«* Cross-Strait Relations Shu Keng, Lu-huei Chen, and Kuan-bo Huang * This article has been previously publsihed in Issues & Studies, (December 2006) ...»
Sense, Sensitivity, and
Shaping the Future of
Shu Keng, Lu-huei Chen, and Kuan-bo Huang
This article has been previously publsihed in Issues & Studies, (December 2006) Volume
42, No. 4, 23-66. It is reprinted with the permission of the Institute of International
Sense, Sensitivity, and Sophistication 215
The current phase of cross-Strait relations is fundamentally one of
“political confrontation with economic integration.” 356 Because 357 contemporary domestic public opinion in Taiwan is entrenched and the external environment is dominated by trilateral relations among the island, the People’s Republic of China (PRC), and the United States,358 most signs point to continued stability. Regardless of whether the Blue or Green camp is in power, the current political confrontation across the Taiwan Strait seems likely to continue for a long time.359 Hence any changes in relations between mainland China and Taiwan in the future are most likely to occur very gradually and as a result of economic integration.
Conventional wisdom suggests that economic interaction should eventually reach a level where it begins to “spill over” into the political arena.360 Deepening economic ties between the two sides, in this view, are likely to lead gradually toward political unification.361 In preparing for this possibility, governments on both sides of the Strait will continue to take measures to forestall political change and to actively promote their own goals through policies such as those advocating “patience over haste” ( 362, jieji yongren) or “fiscal sacrifice” (, butie rangli). No matter what the current policy is, however, the expansion of economic ties between the two sides appears to be inevitable, 363 raising the question: Does economic integration imply eventual political unification?
Despite this question’s importance, there is no convincing answer to this central issue in cross-Strait relations. Most of the current literature features analysis based on Western theories and makes unjustifiably bold predictions.
364 A few scholars have attempted to draw lessons from examples that appear similar to the current cross-Strait situation, but overall, this research is comparatively weak, and there is no consensus among observers about the future of cross-Strait relations. Our own view is that the key to making progress on this problem is to relax the assumption that the state is a unitary actor. Previous research has tended to use dyadic models to analyze cross- Strait relations365 and as a consequence it inevitably neglects factors within 216 Institute of International Relations English Series No.53_________________
or separate from “the state,” such as trends in domestic public opinion, the internal policymaking process, or cross-border exchanges. Furthermore, this assumption leads cross-Strait research to focus on governmental policy and elite interaction, and “to focus only on contemporary, day-to-day developments instead of developing an interest and expertise in examining cross-Strait relations in depth and over the long term.” 366 As democratization and globalization sweep across the world, it is necessary to revisit old methods and assumptions. By providing a stronger theoretical foundation and by focusing on long-term trends on the two sides, we hope ultimately to offer a more general account of cross-Strait relations.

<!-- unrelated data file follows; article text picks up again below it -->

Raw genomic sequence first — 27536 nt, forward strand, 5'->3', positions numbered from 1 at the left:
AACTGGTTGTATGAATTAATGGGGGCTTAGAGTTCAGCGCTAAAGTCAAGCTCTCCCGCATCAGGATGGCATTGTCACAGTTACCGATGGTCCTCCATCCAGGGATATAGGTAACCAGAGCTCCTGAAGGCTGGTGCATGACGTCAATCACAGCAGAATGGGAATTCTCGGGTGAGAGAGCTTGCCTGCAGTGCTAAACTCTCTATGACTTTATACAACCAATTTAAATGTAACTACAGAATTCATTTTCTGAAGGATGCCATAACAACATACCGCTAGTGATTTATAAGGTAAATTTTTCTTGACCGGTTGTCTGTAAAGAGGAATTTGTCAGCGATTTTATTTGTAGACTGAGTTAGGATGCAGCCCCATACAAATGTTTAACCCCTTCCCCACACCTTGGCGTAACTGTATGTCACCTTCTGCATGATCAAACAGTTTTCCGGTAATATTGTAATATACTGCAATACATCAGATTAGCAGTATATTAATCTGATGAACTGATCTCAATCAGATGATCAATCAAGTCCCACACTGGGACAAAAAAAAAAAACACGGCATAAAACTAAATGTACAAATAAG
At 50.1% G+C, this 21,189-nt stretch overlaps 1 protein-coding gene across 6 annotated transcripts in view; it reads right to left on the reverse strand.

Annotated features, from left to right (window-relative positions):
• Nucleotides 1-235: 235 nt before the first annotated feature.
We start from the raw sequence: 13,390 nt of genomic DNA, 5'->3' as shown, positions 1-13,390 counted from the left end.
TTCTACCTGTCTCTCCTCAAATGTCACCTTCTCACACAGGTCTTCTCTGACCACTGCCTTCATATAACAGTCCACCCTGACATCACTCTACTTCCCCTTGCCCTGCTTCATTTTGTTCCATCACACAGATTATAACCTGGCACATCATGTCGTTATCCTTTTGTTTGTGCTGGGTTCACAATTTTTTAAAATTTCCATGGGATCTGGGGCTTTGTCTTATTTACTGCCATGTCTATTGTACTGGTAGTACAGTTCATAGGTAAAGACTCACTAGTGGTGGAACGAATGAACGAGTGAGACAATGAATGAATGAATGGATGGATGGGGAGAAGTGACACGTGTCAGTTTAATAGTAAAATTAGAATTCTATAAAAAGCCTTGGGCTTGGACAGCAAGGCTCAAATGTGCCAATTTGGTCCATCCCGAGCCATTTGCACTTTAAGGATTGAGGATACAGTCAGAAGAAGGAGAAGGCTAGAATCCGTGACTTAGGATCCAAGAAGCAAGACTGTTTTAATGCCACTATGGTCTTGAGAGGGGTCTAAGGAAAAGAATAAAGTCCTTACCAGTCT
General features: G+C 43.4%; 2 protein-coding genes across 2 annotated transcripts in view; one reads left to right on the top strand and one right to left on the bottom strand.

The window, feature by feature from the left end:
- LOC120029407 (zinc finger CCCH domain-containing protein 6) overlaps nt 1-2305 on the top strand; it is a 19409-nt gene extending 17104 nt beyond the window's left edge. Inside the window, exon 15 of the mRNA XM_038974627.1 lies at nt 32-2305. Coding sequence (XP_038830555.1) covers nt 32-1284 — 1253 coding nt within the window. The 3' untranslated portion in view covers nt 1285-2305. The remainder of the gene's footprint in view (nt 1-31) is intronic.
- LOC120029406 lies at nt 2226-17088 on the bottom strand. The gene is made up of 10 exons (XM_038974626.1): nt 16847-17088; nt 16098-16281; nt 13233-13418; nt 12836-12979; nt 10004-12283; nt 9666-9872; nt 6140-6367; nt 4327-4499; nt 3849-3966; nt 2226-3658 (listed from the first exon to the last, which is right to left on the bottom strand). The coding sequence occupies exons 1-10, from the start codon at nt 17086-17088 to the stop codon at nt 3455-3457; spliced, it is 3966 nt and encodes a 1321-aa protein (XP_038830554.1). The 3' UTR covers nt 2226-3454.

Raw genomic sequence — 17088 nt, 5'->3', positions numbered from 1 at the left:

However one views the deepening and consolidation of Taiwan’s democratic system, it is clear that “state” control and shaping of “society” has gradually become a thing of the past.367 It appears that the “state” is no longer able to avoid relaxing its grip on cross-Strait exchanges; consequently, relations between Taiwan and the mainland are no longer best thought of as those between sovereign, antagonistic powers. Fresh consideration of this observation is critical to future dialogue about relations between the island and the mainland—research on cross-Strait issues needs to return to a practical focus on popular society.368 As the two sides march into the era of globalization, as individual identifications with the “ancestral homeland” weaken, and as social links increase rapidly across the Strait, individuals and non-governmental organizations are likely to become more able to influence cross-Strait relations. 369 Taiwan has a choice between “balancing” (, kangheng) and “bandwagoning” (, hucong) in its approach to relations with the mainland. Next to the gap in levels of economic development between the island and the mainland and the degree of support for Taiwan from the United States,370 Taiwan’s domestic “public attitudes” are likely in the future to be the most important variable influencing which of these policies is favored, however. Cross-Strait interaction in the end will determine the future of cross-Strait relations, but governments’ tightening or loosening of exchanges will still in fact be tied closely to public opinion— the authority of the Taiwan government ultimately rests on its selection through regular, democratic elections, and in suggesting and determining Sense, Sensitivity, and Sophistication 217 government policies, leaders of democratic countries must always ultimately accede to the wishes expressed by public opinion.